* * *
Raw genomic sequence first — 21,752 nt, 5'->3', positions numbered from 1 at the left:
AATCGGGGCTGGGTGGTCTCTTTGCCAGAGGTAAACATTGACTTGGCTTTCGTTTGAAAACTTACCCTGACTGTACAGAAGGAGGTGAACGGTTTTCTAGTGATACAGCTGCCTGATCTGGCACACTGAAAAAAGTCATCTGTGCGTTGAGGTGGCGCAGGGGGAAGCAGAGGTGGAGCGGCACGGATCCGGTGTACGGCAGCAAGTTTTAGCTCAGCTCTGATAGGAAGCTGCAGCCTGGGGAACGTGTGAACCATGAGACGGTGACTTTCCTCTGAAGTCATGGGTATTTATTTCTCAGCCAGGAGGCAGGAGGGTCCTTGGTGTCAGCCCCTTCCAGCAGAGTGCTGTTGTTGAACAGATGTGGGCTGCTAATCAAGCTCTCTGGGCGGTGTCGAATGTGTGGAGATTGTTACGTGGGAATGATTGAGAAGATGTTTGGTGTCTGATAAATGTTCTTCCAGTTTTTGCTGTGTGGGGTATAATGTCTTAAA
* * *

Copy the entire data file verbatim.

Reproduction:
Raw genomic sequence first — 21,752 nt, 5'->3', positions numbered from 1 at the left:
AATCGGGGCTGGGTGGTCTCTTTGCCAGAGGTAAACATTGACTTGGCTTTCGTTTGAAAACTTACCCTGACTGTACAGAAGGAGGTGAACGGTTTTCTAGTGATACAGCTGCCTGATCTGGCACACTGAAAAAAGTCATCTGTGCGTTGAGGTGGCGCAGGGGGAAGCAGAGGTGGAGCGGCACGGATCCGGTGTACGGCAGCAAGTTTTAGCTCAGCTCTGATAGGAAGCTGCAGCCTGGGGAACGTGTGAACCATGAGACGGTGACTTTCCTCTGAAGTCATGGGTATTTATTTCTCAGCCAGGAGGCAGGAGGGTCCTTGGTGTCAGCCCCTTCCAGCAGAGTGCTGTTGTTGAACAGATGTGGGCTGCTAATCAAGCTCTCTGGGCGGTGTCGAATGTGTGGAGATTGTTACGTGGGAATGATTGAGAAGATGTTTGGTGTCTGATAAATGTTCTTCCAGTTTTTGCTGTGTGGGGTATAATGTCTTAAA